Tony Benn – Rebel’s End
By now we are accustomed, if nauseated, each time a self-promoting rebel – in sport, entertainment, politics – warns us of the end of their need to be disruptive by transforming themselves into something called A National Treasure. This was how it was with Tony Benn who died last month. Among the outpourings of blather there was Ed Miliband: ‘iconic figure of our age, a great parliamentarian and a conviction politician’. Then David Cameron: ‘a magnificent writer, speaker, diarist and campaigner with a strong record of public and political service’. And Benn himself, shortly before he died: ‘the nation’s political grandfather’. Even Denis Healey, Benn’s bitterest enemy when they were fighting each other over the Labour leadership (Benn was an ‘unprincipled careerist’) persuaded himself to comment moderately, suitable to his great age.
We did not contribute to that tsunami of hypocrisy. We have seen too many of capitalism’s political leaders grappling for power by promising to change this social system, out of its essential character, but doing little more than re-arranging some of its more toxic effects while tagging it with another name. Among that parade of frauds and cheats the Labour Party has been most persistent and damaging. And in that party’s disreputable history Tony Benn ranks high as a Treasure, a Grandfather… As examples of his ‘socialism’, during his time as a Minister in the 1960s and 1970s he was involved in many developments such as the creation of the giant motor firm British Leyland which was combined from other similar firms to be in competition with foreign companies such as Volkswagen, Renault, Vauxhall but which floundered. He was enthusiastic about the Concorde airliner, which was sleek and fast but did not fulfil the hopes that it would see off the American Boeing Corporation. Benn’s fantasy about that rolled out to be no better than flying for the rich – but carrying unforeseen technical faults which eventually wiped it out.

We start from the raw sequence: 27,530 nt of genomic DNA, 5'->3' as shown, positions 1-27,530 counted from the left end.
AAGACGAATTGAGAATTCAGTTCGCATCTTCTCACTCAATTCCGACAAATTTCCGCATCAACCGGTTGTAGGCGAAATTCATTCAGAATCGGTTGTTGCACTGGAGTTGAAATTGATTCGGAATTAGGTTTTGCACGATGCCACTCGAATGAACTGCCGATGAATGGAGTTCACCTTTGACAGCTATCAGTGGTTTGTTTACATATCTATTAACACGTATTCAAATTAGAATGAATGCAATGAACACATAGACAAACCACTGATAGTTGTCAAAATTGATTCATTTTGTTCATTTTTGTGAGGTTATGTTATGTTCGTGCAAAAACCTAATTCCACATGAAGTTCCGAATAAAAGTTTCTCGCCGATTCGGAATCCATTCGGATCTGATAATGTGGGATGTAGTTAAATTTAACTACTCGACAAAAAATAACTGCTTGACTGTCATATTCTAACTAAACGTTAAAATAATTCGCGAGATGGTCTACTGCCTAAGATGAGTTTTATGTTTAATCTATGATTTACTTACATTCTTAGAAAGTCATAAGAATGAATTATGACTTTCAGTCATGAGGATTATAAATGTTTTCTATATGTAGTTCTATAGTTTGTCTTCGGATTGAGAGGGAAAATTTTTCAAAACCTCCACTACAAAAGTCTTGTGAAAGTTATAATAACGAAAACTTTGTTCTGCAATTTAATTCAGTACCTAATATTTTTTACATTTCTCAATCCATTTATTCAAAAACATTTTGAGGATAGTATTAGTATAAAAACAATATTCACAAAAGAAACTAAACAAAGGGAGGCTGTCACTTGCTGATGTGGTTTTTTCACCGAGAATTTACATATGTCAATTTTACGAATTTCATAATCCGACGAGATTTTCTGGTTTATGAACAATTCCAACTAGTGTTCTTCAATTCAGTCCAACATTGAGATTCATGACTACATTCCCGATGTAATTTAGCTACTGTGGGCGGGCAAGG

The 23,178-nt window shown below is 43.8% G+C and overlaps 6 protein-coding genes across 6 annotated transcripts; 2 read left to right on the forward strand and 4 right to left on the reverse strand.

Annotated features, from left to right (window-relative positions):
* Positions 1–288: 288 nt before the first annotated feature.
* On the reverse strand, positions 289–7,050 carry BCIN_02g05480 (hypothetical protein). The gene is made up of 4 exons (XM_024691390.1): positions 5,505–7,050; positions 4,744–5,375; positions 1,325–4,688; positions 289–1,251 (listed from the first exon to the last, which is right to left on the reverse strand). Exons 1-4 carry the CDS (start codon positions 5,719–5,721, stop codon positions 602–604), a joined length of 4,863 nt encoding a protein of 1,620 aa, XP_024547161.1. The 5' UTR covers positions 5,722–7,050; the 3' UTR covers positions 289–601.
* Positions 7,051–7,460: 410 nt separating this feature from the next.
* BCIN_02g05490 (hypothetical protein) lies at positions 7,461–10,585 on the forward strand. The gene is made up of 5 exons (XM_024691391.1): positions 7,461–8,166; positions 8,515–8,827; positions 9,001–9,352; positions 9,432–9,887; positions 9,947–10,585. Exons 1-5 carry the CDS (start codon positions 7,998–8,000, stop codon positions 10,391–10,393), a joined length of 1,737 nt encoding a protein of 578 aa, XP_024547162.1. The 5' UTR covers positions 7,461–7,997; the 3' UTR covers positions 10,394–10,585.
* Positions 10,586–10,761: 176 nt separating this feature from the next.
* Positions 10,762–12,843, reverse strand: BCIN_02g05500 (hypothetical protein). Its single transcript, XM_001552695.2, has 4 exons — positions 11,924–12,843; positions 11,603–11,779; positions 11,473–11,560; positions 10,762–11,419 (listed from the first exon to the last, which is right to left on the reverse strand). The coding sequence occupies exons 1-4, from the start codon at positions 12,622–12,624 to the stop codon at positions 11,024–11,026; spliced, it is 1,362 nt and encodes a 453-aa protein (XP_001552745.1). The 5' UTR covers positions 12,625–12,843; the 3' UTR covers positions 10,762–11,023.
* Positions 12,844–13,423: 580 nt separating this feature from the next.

In 1979 Benn agreed to be interviewed by two members of the Socialist Party on the basis of his recently published book Arguments for Socialism. An edited account of the interview (approved by Benn), was published in the Socialist Standard of January 1980. Benn was first asked for his definition of socialism but then had to be repeatedly encouraged to do just that instead of offering vague, often contradictory, evasions. Our final comment, after outlining socialism as ‘a world common-ownership society with free access and voluntary co-operation’ was to remind Benn that the logic of his argument led, not to socialism but to different forms of capitalism. We had not expected that he would be in any way diverted by the case for socialism and at the end of his life our comment in the 1970s – that ‘capitalism today is as terrible a system to live under as it ever was’ –is as pertinent as ever. Benn’s final comment was ‘Well anyway I’ve enjoyed it very much. A stern cross-examination’.
Next month we analyse in more detail Tony Benn’s career and politics.